I don’t intend to turn this website into a COVID-19 website. I fully believe that escapism is an important element of life. Especially during a crisis like this, I hope Tome of Nerd can be an outlet for others. I want this to be a place where you can forget about reality, at least for a few minutes, and just enjoy some nerdy shit.
That being said, I’m also finding that COVID-19 is something that I need to talk about. Which is insane, because it feels like it is all that is talked about. But I have found it nice to think a little deeper about my own thoughts and reflect on myself during this once in a lifetime event. With the self-isolation, there has been lots of time for introspection.
With that, I thought I would share some of the things I have learned about myself during this unique time in history. I probably touched on some of it in my previous article, but here we go again.
I am incredibly privileged
Now, more than ever, I realize how lucky I am. My wife and I both have jobs that allow us to work from home and that pay us during this crisis. We are lucky enough to save well and have emergency savings. We have not had to worry about money once during the pandemic.
When I see what’s going on in the world, with record unemployment and people unable to pay rent, I feel very grateful for my position in society. I recognize that my situation is very different from many other people. I am lucky that this is a time where I get to write and reflect on life and not a time where I am wondering when I’ll get another paycheck.
I think I’m going to enjoy retirement
I am a pretty big believer in the FIRE movement. We are actively planning our lives to retire early and exit the so-called “rat race” as soon as possible. But one of the things I always worry about is whether we are racing towards boredom/depression. Will we even by happy once we stay home all day?
Well, it’s only been a month, but I’m loving it. I love that I get to make my own schedule. I get to have complete control over my days. Life moves at a different, slower space and it’s amazing. If I want breakfast to last an hour, it can. If I want to take the time to experiment making coffee in a french press, I can.
Yes, I am still working from home, but many of the everyday stresses are gone. And even in retirement, I plan to have things to work on. I don’t want to sit around and do nothing all day. That sounds miserable. I want to explore new activities and try new things. And at least so far, this self-quarantine has allowed me to do that, albeit in a somewhat restrictive fashion.
I thrive on structure
I’m a big fan of structure. A while back I wrote a whole piece on structure. I won’t rehash it all here, but more than ever I realize how important it is to have some sort of plan for your day.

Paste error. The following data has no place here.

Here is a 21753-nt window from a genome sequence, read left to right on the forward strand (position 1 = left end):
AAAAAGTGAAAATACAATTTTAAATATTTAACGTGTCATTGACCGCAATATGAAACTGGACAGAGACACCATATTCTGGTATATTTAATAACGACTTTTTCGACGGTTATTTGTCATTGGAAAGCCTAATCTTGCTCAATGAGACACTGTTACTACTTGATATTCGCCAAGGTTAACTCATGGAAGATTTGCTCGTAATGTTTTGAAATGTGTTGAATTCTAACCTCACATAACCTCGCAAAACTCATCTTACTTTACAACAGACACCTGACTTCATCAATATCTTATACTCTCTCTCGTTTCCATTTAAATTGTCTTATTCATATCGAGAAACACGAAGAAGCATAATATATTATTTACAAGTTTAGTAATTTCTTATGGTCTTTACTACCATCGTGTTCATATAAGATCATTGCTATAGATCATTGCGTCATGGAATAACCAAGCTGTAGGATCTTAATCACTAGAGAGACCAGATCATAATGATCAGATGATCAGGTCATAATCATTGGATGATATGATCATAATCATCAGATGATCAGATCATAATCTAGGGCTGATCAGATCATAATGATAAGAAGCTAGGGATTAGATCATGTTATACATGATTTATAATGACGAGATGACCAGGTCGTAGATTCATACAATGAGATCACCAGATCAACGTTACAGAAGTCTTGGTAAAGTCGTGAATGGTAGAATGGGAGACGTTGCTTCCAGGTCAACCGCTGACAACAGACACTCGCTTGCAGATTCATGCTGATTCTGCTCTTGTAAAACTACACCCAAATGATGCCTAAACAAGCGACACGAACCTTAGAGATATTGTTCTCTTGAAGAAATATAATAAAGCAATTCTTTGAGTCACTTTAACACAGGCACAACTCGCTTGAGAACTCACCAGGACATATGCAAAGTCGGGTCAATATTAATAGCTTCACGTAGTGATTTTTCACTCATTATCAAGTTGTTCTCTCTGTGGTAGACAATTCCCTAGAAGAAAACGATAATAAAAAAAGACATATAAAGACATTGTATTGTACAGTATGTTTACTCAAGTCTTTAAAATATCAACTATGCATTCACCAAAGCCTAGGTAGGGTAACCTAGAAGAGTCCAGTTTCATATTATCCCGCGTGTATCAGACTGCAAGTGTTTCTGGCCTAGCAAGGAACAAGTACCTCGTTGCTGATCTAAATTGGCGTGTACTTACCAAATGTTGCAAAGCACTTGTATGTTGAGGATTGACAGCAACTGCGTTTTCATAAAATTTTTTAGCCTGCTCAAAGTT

I still treat Monday through Friday as workdays. I get up at a set time (later than I was when I had to actually go to work). I check my email. I have breakfast. I work. I exercise. I work more. I read. I have lunch. More work. I play video games. I go for a walk. More work.
It sounds terribly boring when I write it like that, but it’s so integral to have structure. It gives you control of your life. It provides meaning to your day. When we lose our 9-5 job structure, it’s easy to become aimless and sedentary. We thrive on structure. I encourage anyone who is struggling with monotony to add some structure to your day.
I miss eating out
One of my favorite things in life is going out with my wife or my friends and eating good food. I always knew this, but I didn’t realize how much I would miss it.
We have ordered in quite a bit from our favorite restaurants, both because we miss them and because we want to support them. But really, it isn’t the same. Eating my favorite restaurant food at our dinner table or on our couch is fun, but it doesn’t provide the same experience. What is it about the loud chatter of a restaurant/cafe/bar that adds to it all? Is it the diversity in the day? Being with other people? I really don’t know, but I miss it.
I miss my friends
I’m an introvert. Being at home all day is not a punishment. I love being by myself and doing whatever I want. But being alone has its limits and I’ve learned that I do miss socializing with my friends.
There are so many great virtual options available now. It is not hard to play video games or have a virtual call with friends. Technology is pretty amazing. But we are also learning how it does not replace face-to-face interaction.
What is it about sitting in the same room as another person that is so essential to socialization? Is there some deeper chemical interaction that we are not aware of? Or is it just the ease of communicating in person versus over a computer? I really don’t know or understand, but I miss it.